Manual focus When is it needed? How to use it?

All modern cameras have auto focus features. So why do photographers still often use manual focus? In what circumstances it is used and how to work with it – read in our lesson!

When may manual focus be needed?

Difficult cases for auto focus. Despite the fact that autofocus systems are improving every year, they still sometimes experience difficulties. Surely you are faced with a situation where automation doesn’t want to focus in a certain place. Instead, she begins to “scour”, focusing the lens back and forth, but without getting into the target. Let’s analyze the main cases that are difficult for autofocus.

  • Focusing on low contrast, translucent objects . Try focusing on the smooth white ceiling or taking a picture of the surface of the window pane. Autofocus in such cases may well save.
  • Autofocus may not cope when the subject is blocked by foreground objects . The simplest example is shooting an animal in a zoo through a grate: autofocus may very well begin to “cling” to the grate. Instead of torturing the autofocus system, in such conditions it is quite possible to switch to manual focus.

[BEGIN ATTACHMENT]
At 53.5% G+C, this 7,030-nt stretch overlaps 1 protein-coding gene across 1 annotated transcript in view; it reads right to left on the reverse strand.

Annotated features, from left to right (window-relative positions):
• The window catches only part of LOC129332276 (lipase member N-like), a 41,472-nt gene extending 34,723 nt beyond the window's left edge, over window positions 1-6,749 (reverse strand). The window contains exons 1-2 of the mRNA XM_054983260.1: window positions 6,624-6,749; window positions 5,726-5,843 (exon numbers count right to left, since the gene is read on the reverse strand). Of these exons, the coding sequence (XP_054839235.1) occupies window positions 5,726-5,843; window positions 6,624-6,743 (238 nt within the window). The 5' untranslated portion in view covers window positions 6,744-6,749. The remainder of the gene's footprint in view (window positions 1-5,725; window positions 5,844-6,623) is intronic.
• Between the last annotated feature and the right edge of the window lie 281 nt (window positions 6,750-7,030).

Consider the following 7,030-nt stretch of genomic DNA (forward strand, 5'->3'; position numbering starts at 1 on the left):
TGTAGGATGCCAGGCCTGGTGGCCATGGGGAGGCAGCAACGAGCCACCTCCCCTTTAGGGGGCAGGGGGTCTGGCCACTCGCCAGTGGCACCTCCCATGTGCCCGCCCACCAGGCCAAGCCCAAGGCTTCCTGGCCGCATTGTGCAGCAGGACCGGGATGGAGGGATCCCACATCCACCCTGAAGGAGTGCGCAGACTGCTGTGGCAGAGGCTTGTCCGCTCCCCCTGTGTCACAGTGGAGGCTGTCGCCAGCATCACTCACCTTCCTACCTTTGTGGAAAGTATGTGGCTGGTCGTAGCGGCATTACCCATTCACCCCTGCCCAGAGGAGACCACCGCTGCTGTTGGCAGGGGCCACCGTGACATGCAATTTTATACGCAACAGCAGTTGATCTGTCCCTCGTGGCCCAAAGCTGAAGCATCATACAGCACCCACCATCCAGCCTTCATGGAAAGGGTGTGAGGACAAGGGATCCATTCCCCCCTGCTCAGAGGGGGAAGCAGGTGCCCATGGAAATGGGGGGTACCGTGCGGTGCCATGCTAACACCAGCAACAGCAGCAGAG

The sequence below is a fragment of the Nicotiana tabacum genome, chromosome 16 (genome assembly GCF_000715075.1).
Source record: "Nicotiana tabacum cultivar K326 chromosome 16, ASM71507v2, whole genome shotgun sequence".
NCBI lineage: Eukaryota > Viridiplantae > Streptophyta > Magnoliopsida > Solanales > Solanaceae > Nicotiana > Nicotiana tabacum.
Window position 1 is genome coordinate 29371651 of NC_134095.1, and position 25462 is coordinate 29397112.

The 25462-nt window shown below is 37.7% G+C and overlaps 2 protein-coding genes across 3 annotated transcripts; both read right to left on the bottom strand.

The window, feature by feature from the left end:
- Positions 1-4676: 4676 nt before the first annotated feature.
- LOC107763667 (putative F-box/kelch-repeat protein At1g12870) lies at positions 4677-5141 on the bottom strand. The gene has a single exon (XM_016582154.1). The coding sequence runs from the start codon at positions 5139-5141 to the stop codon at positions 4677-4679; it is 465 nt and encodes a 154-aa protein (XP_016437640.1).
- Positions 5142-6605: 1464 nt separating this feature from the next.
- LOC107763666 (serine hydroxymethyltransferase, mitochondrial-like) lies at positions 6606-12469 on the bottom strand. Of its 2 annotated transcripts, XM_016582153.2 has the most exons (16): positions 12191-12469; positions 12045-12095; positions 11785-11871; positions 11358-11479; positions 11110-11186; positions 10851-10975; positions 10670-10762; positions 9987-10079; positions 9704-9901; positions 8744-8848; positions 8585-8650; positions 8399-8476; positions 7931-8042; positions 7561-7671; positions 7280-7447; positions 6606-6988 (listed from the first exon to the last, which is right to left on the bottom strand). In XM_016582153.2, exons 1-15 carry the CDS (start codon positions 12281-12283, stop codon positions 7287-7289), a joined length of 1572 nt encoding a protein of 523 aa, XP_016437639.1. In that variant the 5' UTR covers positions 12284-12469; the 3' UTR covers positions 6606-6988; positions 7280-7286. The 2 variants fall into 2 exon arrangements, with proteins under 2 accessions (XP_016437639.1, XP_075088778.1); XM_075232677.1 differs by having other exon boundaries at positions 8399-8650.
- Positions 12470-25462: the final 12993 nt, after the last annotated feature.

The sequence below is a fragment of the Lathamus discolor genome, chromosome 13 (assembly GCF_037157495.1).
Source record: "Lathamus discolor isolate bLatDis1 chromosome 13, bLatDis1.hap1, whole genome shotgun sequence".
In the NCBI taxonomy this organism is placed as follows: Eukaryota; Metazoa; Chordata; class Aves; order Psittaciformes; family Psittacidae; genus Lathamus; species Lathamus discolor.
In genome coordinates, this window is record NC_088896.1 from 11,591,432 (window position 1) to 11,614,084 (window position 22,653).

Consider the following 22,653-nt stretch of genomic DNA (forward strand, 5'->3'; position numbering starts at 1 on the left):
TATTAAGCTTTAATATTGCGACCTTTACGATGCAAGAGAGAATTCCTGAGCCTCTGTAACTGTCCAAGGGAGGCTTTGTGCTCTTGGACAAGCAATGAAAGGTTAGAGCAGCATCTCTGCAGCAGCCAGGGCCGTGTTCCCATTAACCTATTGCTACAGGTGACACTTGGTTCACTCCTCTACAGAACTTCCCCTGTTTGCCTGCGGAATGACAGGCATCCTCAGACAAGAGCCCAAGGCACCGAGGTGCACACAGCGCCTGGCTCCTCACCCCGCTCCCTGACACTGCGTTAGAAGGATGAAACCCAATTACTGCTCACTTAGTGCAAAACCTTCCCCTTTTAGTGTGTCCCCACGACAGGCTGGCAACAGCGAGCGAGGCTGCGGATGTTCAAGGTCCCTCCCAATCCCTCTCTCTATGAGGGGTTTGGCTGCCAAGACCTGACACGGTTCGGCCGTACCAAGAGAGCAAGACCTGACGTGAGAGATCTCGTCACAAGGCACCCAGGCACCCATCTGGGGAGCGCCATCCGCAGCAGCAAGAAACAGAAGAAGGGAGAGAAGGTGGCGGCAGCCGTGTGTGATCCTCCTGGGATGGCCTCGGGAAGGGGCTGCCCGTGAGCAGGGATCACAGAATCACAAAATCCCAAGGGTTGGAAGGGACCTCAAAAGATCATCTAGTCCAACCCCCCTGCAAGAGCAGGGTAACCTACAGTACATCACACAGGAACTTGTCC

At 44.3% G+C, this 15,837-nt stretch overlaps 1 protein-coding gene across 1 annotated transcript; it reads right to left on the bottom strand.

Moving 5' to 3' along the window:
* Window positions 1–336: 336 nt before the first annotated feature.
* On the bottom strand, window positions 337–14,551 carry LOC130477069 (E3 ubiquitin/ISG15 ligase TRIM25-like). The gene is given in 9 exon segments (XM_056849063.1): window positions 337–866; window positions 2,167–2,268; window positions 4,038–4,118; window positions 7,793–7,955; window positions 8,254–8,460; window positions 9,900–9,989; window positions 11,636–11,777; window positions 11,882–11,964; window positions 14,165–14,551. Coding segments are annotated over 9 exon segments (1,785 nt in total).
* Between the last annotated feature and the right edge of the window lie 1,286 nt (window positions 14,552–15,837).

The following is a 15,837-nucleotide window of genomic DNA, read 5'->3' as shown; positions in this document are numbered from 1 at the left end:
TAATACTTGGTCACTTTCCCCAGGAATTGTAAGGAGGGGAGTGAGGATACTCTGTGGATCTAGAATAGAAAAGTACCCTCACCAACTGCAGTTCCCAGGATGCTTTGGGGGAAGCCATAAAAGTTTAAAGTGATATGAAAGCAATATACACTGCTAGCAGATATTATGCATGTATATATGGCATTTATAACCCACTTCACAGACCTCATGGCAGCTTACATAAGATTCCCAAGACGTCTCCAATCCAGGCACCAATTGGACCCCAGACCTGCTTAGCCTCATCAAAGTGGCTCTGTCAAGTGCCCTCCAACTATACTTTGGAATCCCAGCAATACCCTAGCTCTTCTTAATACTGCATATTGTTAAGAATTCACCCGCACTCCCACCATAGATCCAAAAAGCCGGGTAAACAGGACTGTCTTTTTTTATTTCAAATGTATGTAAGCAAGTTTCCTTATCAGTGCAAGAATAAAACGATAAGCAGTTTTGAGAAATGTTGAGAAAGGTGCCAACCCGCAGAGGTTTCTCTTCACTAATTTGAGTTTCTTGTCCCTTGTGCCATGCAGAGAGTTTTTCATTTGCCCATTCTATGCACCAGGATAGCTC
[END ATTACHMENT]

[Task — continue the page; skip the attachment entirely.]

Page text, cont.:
Nikon D600 / Nikon 85mm f / 1.4D AF Nikkor

Between me and the model is a translucent glass (it gives glare). When shooting, autofocus periodically “clung” not to the face, but to cracks in the glass.

  • Shooting in strong backlight. For example, when shooting against a bright sunset or dawn sun, you will encounter the fact that autofocus will work worse than usual.
  • Night shooting. If the conditions of a city night, autofocus, in general, can do it, then when shooting landscapes with a starry sky, the only thing left to do outside the city is to manually aim. Auto focus here is not your assistant.

Nikon D810 / Nikon AF-S 18-35mm f / 3.5-4.5G ED Nikkor